Sens. Cruz, Lankford, Rep. Hartzler Stand for Coach's Right to Pray

As a ranking Member of the Senate Judiciary Subcommittee on The Constitution, I along with James Lankford (R-Okla.) recently filed an amicus brief signed by 11 other Senators and 14 Representatives in support of Coach Joe Kennedy in Kennedy v. Bremerton School District. The brief asks the Supreme Court to reverse the Ninth Circuit’s decision that allowed Coach Kennedy to be fired for silently kneeling and praying after school football games. U.S. Rep. Vicky Hartzler (R-Mo.) is co-leading the brief for the House. Senate co-signers include Sens. Jim Inhofe (R-Okla.), John Boozman (R-Ark.), Tim Scott (R-S.C.), Steve Daines (R-Mont.), Roger Wicker (R-Miss.), Kevin Cramer (R-N.D.), Mike Lee (R-Utah), Marco Rubio (R-Fla.), Roy Blunt (R-Mo.), and John Thune (R-S.D.).

In the brief, we wrote:

“This Court’s review is urgently needed to correct the Ninth Circuit’s clearly erroneous interpretation of the Establishment Clause that upheld Respondent’s firing of Kennedy and obliterates the Free Exercise rights of public school teachers and coaches. The immediate and cascading effects of this case can scarcely be overstated—if the Ninth Circuit’s holding is left to stand, certain school districts will be emboldened (and others will feel compelled) to curtail the Free Exercise and Speech rights of half a million public school teachers and coaches who work in Ninth Circuit jurisdictions, while seriously threatening those rights for the three million teachers and coaches in other circuits nationwide.

“According to the Ninth Circuit, teachers’ and coaches’ speech degrades into unprotected government speech the moment they step through the schoolhouse gate and engage in ‘expression . . . during a time when [they are] generally tasked with communicating with students’—meaning any time during school hours or functions.

“Perhaps realizing that position is indefensible, the Ninth Circuit doubles down by concluding that even if Kennedy’s speech is private and protected, the Establishment Clause still requires the School District to shut it down and punish him to avoid the perception that it 'endorsed' Kennedy’s religious beliefs . . . Under this expansive legal theory, any private religious expression by a teacher or coach violates the Establishment Clause and requires the school’s immediate and decisive action to stop it—all because there’s a chance that someone might think that the School District endorses the otherwise private religious expression. But that theory, of course, contradicts both the Establishment Clause’s purpose and this Court’s precedent.

“The Establishment Clause was enacted to protect the religious practice and expression of individuals and minorities from the preferences of majority rule, whether that majority be theist or atheist. The drafters never intended to eradicate religiosity in public life—whether in the form of prayer or any other expression. But the Ninth Circuit’s approach falsely pits the Free Exercise and Establishment Clauses against each other in a zero-sum game.”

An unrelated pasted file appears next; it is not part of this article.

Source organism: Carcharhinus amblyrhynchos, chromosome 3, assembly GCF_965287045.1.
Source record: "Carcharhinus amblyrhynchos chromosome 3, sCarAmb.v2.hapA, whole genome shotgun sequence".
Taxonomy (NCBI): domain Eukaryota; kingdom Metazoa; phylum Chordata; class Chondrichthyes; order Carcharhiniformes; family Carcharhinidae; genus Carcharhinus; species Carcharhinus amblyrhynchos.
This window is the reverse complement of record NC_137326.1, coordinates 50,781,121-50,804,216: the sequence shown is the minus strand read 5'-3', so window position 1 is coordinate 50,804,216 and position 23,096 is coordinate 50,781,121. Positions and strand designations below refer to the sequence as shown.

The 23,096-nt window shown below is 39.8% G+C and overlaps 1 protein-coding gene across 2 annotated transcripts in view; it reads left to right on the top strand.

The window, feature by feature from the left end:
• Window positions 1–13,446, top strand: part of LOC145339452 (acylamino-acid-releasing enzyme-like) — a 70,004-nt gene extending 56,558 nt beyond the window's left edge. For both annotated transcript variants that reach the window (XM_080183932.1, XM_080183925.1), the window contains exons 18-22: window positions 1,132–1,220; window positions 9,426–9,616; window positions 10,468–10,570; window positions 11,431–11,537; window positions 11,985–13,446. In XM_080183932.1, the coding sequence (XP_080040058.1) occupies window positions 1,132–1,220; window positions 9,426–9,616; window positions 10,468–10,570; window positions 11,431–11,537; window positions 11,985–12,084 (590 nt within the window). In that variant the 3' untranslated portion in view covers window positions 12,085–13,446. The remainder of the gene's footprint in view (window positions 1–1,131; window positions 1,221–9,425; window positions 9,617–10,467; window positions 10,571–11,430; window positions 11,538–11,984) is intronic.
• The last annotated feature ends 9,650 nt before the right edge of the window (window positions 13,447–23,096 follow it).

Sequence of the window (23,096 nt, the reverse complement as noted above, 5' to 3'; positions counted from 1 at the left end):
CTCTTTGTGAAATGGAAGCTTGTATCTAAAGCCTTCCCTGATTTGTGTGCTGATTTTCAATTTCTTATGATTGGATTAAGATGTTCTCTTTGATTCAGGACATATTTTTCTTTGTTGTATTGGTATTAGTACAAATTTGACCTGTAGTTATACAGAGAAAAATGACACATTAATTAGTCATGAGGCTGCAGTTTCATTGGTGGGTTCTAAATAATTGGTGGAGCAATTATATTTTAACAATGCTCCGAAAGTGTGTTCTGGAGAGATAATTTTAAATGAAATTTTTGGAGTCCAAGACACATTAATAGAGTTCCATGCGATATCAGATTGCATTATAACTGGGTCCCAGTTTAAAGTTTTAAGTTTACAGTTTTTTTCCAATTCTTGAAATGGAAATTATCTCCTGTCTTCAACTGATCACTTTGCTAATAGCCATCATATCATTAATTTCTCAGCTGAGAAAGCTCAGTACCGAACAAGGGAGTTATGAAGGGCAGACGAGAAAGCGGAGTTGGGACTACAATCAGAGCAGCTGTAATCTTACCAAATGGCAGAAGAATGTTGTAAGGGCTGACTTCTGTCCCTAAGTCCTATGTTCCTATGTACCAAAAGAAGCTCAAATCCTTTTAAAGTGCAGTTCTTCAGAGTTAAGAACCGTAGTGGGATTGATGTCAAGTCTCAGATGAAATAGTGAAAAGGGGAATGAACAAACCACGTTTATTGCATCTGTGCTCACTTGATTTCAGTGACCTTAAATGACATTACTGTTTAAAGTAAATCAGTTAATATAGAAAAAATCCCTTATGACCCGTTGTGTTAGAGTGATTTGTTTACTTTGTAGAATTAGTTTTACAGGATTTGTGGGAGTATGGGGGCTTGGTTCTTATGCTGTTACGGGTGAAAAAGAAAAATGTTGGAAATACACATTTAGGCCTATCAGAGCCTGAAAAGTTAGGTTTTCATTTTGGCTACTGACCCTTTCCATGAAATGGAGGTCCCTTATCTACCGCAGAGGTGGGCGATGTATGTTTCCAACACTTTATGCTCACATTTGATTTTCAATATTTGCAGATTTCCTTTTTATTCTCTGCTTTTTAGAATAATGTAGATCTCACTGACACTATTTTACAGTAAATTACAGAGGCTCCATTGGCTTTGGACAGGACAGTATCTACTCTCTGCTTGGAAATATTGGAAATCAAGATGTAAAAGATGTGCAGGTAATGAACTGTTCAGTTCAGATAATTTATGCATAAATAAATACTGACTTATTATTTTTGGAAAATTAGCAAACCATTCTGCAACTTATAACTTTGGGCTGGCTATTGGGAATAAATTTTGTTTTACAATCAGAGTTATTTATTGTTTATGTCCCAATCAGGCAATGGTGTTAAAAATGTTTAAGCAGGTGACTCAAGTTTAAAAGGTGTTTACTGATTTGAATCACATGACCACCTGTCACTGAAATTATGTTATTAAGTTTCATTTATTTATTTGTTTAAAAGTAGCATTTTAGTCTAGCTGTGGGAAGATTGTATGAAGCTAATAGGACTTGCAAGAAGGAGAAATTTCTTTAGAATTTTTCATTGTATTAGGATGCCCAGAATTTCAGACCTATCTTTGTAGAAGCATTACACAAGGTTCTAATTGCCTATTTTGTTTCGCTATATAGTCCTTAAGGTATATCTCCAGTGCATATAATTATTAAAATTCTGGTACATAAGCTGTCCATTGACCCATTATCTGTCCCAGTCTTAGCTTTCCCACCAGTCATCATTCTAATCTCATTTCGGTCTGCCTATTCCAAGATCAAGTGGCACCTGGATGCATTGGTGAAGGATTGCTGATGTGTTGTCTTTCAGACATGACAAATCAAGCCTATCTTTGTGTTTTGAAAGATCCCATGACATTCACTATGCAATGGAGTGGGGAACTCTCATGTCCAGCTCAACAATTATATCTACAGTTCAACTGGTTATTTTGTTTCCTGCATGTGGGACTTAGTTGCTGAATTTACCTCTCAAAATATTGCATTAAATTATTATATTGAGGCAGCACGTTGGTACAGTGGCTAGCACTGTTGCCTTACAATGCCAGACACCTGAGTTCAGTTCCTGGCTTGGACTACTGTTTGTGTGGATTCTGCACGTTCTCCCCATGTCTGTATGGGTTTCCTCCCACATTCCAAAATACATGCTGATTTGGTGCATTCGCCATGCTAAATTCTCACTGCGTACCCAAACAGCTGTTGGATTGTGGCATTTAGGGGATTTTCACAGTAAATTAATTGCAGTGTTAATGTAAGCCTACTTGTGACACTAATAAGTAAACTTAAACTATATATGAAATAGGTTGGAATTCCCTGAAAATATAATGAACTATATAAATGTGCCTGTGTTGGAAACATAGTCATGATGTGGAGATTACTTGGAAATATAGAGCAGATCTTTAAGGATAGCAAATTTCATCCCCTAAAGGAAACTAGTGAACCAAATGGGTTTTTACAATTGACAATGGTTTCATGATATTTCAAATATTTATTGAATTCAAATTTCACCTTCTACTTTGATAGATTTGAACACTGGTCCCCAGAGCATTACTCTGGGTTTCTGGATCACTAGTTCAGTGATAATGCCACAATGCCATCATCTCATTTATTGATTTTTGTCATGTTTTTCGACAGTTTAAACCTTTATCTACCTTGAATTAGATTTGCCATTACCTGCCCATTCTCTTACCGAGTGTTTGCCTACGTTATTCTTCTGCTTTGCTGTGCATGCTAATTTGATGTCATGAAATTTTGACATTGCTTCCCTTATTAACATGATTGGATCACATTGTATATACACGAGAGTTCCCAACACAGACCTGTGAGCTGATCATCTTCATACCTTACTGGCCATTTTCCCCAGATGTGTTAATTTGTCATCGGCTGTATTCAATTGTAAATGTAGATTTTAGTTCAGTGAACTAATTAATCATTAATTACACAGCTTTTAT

Read the full text of our amicus brief here.


Kennedy was head coach for the Bremerton High School junior varsity football team and an assistant coach for the varsity team. After each game, he waited until the players cleared the field, then took a knee and silently prayed. Bremerton High School sent Kennedy a letter demanding he stop praying after games. Coach Kennedy’s contract with Bremerton School District was not renewed, resulting in his termination. 

Kennedy filed a lawsuit against Bremerton School District, which a federal district court dismissed. On appeal, a three-judge panel of the Ninth Circuit argued Kennedy’s prayers were not protected by the Constitution because he was praying as a public employee rather than in his private, personal capacity. In 2019, Coach Kennedy asked the Supreme Court to review the case, and Sen. Cruz joined 14 members of Congress to file an amicus brief in support of Coach Kennedy. The Court denied review of the case, with a concurring statement by four Justices requesting more information. As such, the case went back to the lower courts. In March 2021, a three-judge panel of the Ninth Circuit upheld the District Court’s decision that Kennedy’s silent, public prayers after football games violate the Establishment Clause, and the circuit court denied a request for en banc review.


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